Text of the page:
Tofu-making has spread to all corners of the world, as more people discover the benefits of cooking and eating this enigmatic white cube-like food. Tofu is a versatile and inexpensive source of protein. Four ounces firm tofu has nine grams protein and only 80 calories.
Where did tofu originate?
The earliest record of a form of tofu (called Doufu) is in 950 AD China. Like many ancient foods, tofu-making goes back beyond written history. There are several theories about its origins, a long-held one is that it was a lucky discovery when soymilk was mixed with sea water, and the mineral salts caused the proteins to coagulate and form curds. Some scholars suggest another theory, that the method of curdling soy milk was inspired by the process used by nomads to make dairy cheese from milk.
What’s the difference between tofu and other meat alternatives?
Tofu has long been described as “the meat with no bone,” not because it resembles meat but because of its high protein content. Tofu is often used to make meat alternatives, like hot dogs or a ground-beef substitute, but that requires some manipulation of the tofu by the cook. Because tofu is made from strained soymilk, it has no fiber and has a relatively smooth texture. And because tofu has been around for so long, it has a long history of recipes and dishes specifically for it — something that more recently developed meat alternatives lack.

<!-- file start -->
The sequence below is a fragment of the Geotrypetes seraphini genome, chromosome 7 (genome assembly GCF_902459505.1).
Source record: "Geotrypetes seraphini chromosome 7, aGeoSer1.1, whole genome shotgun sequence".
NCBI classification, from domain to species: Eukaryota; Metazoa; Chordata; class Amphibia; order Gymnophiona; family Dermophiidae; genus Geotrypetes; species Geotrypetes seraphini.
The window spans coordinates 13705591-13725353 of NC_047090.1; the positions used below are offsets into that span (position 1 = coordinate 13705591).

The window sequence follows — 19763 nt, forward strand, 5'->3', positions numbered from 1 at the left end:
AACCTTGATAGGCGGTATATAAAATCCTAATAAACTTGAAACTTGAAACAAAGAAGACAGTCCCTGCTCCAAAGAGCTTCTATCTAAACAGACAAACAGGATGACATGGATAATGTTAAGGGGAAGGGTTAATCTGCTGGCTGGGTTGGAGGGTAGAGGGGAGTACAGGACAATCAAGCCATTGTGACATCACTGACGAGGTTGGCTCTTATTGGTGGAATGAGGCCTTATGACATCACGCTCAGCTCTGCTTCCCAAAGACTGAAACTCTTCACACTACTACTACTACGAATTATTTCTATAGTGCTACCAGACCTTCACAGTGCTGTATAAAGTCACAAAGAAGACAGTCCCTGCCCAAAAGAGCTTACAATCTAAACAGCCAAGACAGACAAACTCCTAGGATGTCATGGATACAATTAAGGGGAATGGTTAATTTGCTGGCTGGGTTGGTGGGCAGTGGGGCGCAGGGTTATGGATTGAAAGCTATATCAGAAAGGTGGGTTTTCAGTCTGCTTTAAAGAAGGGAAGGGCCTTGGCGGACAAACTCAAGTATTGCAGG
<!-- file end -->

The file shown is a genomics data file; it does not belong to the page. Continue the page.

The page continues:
What does tofu taste like?
Tofu is mild, slightly beany, with a consistency ranging from custard to a semi-firm cheese. However, each type of tofu has subtle nuances of flavor. The coagulant makes a difference, and nigari tofu has a hint of bitterness, while tofu coagulated with calcium sulfate tastes sweeter. While Westerners often think of tofu as bland, people who grow up eating tofu often appreciate the slight sweetness, the hint of flavor from the coagulant, and the texture of their favorite freshly made tofu.
Where can I find tofu?
Most US grocery stores carry at least one kind of tofu in a refrigerated case, often near the dairy products, or in the produce section by the Asian vegetables. Boxes of silken tofu floating in a small amount of water can be found on the shelf in the Asian foods section. Additionally a drier form of firm, pre-marinated baked tofu is also widely sold in US grocery stores.